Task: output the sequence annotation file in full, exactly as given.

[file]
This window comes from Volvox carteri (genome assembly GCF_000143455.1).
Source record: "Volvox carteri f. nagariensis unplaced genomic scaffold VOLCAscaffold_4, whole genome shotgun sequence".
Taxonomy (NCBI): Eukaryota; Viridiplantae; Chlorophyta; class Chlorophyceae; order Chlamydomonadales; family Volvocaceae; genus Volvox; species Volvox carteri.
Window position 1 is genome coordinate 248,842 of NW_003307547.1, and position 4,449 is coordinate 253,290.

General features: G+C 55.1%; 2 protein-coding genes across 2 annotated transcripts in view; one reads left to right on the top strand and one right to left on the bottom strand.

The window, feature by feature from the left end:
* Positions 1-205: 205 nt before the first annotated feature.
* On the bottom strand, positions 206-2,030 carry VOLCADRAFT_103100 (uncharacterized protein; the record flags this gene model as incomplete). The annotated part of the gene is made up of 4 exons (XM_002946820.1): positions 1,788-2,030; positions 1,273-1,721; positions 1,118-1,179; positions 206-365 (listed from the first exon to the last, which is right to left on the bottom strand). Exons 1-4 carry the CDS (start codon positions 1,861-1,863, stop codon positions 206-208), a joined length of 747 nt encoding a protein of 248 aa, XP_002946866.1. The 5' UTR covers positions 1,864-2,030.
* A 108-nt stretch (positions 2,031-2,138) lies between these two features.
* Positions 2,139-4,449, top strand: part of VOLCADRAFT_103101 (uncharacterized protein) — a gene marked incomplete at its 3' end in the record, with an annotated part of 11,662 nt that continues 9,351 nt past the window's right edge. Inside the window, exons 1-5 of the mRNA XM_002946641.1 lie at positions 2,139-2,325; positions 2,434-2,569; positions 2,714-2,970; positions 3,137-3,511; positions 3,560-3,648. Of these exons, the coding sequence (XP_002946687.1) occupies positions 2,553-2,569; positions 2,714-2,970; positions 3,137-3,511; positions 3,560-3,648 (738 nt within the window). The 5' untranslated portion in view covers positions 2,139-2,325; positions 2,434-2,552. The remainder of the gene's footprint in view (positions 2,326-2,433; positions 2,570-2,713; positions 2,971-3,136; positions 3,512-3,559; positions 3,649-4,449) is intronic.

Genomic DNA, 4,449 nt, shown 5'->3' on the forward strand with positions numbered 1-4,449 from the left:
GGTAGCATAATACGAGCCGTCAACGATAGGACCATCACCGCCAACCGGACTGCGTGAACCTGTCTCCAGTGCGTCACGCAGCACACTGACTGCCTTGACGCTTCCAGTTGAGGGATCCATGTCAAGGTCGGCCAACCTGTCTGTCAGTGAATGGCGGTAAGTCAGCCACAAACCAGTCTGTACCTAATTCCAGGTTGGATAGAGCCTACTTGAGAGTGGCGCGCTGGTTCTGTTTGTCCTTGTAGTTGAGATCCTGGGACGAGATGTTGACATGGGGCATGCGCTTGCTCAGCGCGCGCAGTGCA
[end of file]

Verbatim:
This window comes from Volvox carteri (genome assembly GCF_000143455.1).
Source record: "Volvox carteri f. nagariensis unplaced genomic scaffold VOLCAscaffold_4, whole genome shotgun sequence".
Taxonomy (NCBI): Eukaryota; Viridiplantae; Chlorophyta; class Chlorophyceae; order Chlamydomonadales; family Volvocaceae; genus Volvox; species Volvox carteri.
Window position 1 is genome coordinate 248,842 of NW_003307547.1, and position 4,449 is coordinate 253,290.

General features: G+C 55.1%; 2 protein-coding genes across 2 annotated transcripts in view; one reads left to right on the top strand and one right to left on the bottom strand.

The window, feature by feature from the left end:
* Positions 1-205: 205 nt before the first annotated feature.
* On the bottom strand, positions 206-2,030 carry VOLCADRAFT_103100 (uncharacterized protein; the record flags this gene model as incomplete). The annotated part of the gene is made up of 4 exons (XM_002946820.1): positions 1,788-2,030; positions 1,273-1,721; positions 1,118-1,179; positions 206-365 (listed from the first exon to the last, which is right to left on the bottom strand). Exons 1-4 carry the CDS (start codon positions 1,861-1,863, stop codon positions 206-208), a joined length of 747 nt encoding a protein of 248 aa, XP_002946866.1. The 5' UTR covers positions 1,864-2,030.
* A 108-nt stretch (positions 2,031-2,138) lies between these two features.
* Positions 2,139-4,449, top strand: part of VOLCADRAFT_103101 (uncharacterized protein) — a gene marked incomplete at its 3' end in the record, with an annotated part of 11,662 nt that continues 9,351 nt past the window's right edge. Inside the window, exons 1-5 of the mRNA XM_002946641.1 lie at positions 2,139-2,325; positions 2,434-2,569; positions 2,714-2,970; positions 3,137-3,511; positions 3,560-3,648. Of these exons, the coding sequence (XP_002946687.1) occupies positions 2,553-2,569; positions 2,714-2,970; positions 3,137-3,511; positions 3,560-3,648 (738 nt within the window). The 5' untranslated portion in view covers positions 2,139-2,325; positions 2,434-2,552. The remainder of the gene's footprint in view (positions 2,326-2,433; positions 2,570-2,713; positions 2,971-3,136; positions 3,512-3,559; positions 3,649-4,449) is intronic.

Genomic DNA, 4,449 nt, shown 5'->3' on the forward strand with positions numbered 1-4,449 from the left:
GGTAGCATAATACGAGCCGTCAACGATAGGACCATCACCGCCAACCGGACTGCGTGAACCTGTCTCCAGTGCGTCACGCAGCACACTGACTGCCTTGACGCTTCCAGTTGAGGGATCCATGTCAAGGTCGGCCAACCTGTCTGTCAGTGAATGGCGGTAAGTCAGCCACAAACCAGTCTGTACCTAATTCCAGGTTGGATAGAGCCTACTTGAGAGTGGCGCGCTGGTTCTGTTTGTCCTTGTAGTTGAGATCCTGGGACGAGATGTTGACATGGGGCATGCGCTTGCTCAGCGCGCGCAGTGCA